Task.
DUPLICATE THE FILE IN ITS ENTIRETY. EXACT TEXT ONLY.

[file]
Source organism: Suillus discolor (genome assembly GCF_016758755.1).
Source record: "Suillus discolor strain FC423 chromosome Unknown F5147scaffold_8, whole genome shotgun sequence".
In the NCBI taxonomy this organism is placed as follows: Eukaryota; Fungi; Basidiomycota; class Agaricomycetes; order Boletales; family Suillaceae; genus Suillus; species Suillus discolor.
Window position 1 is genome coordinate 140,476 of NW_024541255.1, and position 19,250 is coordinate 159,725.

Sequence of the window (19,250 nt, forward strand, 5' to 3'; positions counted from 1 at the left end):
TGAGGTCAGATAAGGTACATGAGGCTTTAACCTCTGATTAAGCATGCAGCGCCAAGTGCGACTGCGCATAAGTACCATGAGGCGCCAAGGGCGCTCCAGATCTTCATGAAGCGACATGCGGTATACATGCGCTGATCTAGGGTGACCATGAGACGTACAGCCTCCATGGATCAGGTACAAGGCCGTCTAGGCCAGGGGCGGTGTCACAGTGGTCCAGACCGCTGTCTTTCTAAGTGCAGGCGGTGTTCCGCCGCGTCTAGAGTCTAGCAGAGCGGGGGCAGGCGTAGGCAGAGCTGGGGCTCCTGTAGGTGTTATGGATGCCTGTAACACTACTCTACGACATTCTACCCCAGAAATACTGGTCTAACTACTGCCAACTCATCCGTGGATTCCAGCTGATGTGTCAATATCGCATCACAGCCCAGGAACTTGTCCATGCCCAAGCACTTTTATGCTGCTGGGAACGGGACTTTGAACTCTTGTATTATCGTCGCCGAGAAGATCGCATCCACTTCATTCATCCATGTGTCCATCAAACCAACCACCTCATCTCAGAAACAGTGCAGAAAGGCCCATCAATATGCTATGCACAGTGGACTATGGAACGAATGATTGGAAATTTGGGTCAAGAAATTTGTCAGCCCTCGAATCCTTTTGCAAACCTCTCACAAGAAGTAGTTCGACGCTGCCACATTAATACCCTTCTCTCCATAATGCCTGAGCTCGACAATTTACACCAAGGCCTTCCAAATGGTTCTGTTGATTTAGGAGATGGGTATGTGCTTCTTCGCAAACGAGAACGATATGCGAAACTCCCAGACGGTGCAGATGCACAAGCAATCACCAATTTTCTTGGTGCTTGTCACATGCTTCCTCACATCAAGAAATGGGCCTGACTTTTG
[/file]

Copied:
Source organism: Suillus discolor (genome assembly GCF_016758755.1).
Source record: "Suillus discolor strain FC423 chromosome Unknown F5147scaffold_8, whole genome shotgun sequence".
In the NCBI taxonomy this organism is placed as follows: Eukaryota; Fungi; Basidiomycota; class Agaricomycetes; order Boletales; family Suillaceae; genus Suillus; species Suillus discolor.
Window position 1 is genome coordinate 140,476 of NW_024541255.1, and position 19,250 is coordinate 159,725.

Sequence of the window (19,250 nt, forward strand, 5' to 3'; positions counted from 1 at the left end):
TGAGGTCAGATAAGGTACATGAGGCTTTAACCTCTGATTAAGCATGCAGCGCCAAGTGCGACTGCGCATAAGTACCATGAGGCGCCAAGGGCGCTCCAGATCTTCATGAAGCGACATGCGGTATACATGCGCTGATCTAGGGTGACCATGAGACGTACAGCCTCCATGGATCAGGTACAAGGCCGTCTAGGCCAGGGGCGGTGTCACAGTGGTCCAGACCGCTGTCTTTCTAAGTGCAGGCGGTGTTCCGCCGCGTCTAGAGTCTAGCAGAGCGGGGGCAGGCGTAGGCAGAGCTGGGGCTCCTGTAGGTGTTATGGATGCCTGTAACACTACTCTACGACATTCTACCCCAGAAATACTGGTCTAACTACTGCCAACTCATCCGTGGATTCCAGCTGATGTGTCAATATCGCATCACAGCCCAGGAACTTGTCCATGCCCAAGCACTTTTATGCTGCTGGGAACGGGACTTTGAACTCTTGTATTATCGTCGCCGAGAAGATCGCATCCACTTCATTCATCCATGTGTCCATCAAACCAACCACCTCATCTCAGAAACAGTGCAGAAAGGCCCATCAATATGCTATGCACAGTGGACTATGGAACGAATGATTGGAAATTTGGGTCAAGAAATTTGTCAGCCCTCGAATCCTTTTGCAAACCTCTCACAAGAAGTAGTTCGACGCTGCCACATTAATACCCTTCTCTCCATAATGCCTGAGCTCGACAATTTACACCAAGGCCTTCCAAATGGTTCTGTTGATTTAGGAGATGGGTATGTGCTTCTTCGCAAACGAGAACGATATGCGAAACTCCCAGACGGTGCAGATGCACAAGCAATCACCAATTTTCTTGGTGCTTGTCACATGCTTCCTCACATCAAGAAATGGGCCTGACTTTTG